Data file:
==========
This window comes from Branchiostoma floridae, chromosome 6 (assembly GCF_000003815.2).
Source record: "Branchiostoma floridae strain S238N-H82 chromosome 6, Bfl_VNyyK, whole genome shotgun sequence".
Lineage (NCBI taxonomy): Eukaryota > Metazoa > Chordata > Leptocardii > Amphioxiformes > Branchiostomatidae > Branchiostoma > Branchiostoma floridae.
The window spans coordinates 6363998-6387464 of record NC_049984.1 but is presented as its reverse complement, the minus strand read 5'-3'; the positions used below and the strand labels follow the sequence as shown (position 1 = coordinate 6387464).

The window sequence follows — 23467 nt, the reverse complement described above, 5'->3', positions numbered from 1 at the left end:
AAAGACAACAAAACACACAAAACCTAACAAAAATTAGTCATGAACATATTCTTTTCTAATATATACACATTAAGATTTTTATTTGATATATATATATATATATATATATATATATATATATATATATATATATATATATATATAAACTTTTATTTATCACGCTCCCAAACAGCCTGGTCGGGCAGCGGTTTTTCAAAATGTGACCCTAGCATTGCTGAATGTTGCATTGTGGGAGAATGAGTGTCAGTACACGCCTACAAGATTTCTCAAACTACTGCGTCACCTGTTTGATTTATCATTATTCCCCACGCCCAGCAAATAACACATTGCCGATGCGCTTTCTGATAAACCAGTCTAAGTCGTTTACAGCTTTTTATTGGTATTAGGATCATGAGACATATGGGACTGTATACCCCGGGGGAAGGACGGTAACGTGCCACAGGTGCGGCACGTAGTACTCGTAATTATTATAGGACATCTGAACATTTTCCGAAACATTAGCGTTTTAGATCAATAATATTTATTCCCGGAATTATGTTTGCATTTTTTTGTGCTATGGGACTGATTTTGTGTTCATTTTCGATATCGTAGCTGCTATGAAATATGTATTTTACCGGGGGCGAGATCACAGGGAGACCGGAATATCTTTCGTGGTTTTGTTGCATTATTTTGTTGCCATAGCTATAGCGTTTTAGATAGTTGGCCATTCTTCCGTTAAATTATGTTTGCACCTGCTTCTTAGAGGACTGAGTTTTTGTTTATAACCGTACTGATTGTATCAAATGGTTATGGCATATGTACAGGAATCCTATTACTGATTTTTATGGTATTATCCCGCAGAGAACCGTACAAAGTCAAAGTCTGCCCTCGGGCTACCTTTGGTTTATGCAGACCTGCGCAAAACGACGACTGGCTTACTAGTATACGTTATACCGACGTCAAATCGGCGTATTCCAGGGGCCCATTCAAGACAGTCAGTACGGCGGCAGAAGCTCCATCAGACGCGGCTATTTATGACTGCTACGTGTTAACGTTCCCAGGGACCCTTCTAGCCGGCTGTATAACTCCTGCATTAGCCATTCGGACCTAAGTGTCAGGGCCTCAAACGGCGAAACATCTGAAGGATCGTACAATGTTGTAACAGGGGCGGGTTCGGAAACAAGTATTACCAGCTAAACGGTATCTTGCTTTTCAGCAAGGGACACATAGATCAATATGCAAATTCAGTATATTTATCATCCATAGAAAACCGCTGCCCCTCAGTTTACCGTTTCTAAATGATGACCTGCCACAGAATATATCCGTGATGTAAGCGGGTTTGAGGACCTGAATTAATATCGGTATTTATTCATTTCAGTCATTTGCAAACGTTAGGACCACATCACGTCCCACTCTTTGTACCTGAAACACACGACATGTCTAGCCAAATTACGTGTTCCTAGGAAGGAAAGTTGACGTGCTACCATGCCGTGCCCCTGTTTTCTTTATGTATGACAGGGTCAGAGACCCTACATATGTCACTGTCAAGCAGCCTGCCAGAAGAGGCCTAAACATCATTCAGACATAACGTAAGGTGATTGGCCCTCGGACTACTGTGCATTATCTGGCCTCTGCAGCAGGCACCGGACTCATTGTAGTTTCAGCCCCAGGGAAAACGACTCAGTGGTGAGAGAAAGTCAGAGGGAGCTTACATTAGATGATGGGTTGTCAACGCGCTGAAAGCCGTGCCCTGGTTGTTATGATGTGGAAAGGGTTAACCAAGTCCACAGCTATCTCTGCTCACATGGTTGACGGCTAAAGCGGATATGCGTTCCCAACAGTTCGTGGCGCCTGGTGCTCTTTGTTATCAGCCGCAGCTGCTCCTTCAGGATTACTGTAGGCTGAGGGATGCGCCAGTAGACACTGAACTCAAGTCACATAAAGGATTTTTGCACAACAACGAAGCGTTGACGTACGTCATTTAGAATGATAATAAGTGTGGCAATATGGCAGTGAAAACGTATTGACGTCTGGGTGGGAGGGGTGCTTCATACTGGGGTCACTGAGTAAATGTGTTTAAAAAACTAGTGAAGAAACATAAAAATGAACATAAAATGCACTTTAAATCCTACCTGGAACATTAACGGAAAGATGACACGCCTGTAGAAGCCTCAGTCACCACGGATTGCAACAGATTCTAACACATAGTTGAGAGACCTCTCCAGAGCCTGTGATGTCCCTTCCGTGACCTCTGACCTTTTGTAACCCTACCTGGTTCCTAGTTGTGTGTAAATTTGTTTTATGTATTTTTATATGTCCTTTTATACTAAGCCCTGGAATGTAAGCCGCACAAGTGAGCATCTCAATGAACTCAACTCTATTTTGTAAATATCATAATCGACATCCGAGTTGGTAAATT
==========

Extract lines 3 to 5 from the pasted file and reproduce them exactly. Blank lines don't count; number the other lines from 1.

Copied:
Lineage (NCBI taxonomy): Eukaryota > Metazoa > Chordata > Leptocardii > Amphioxiformes > Branchiostomatidae > Branchiostoma > Branchiostoma floridae.
The window spans coordinates 6363998-6387464 of record NC_049984.1 but is presented as its reverse complement, the minus strand read 5'-3'; the positions used below and the strand labels follow the sequence as shown (position 1 = coordinate 6387464).

The window sequence follows — 23467 nt, the reverse complement described above, 5'->3', positions numbered from 1 at the left end: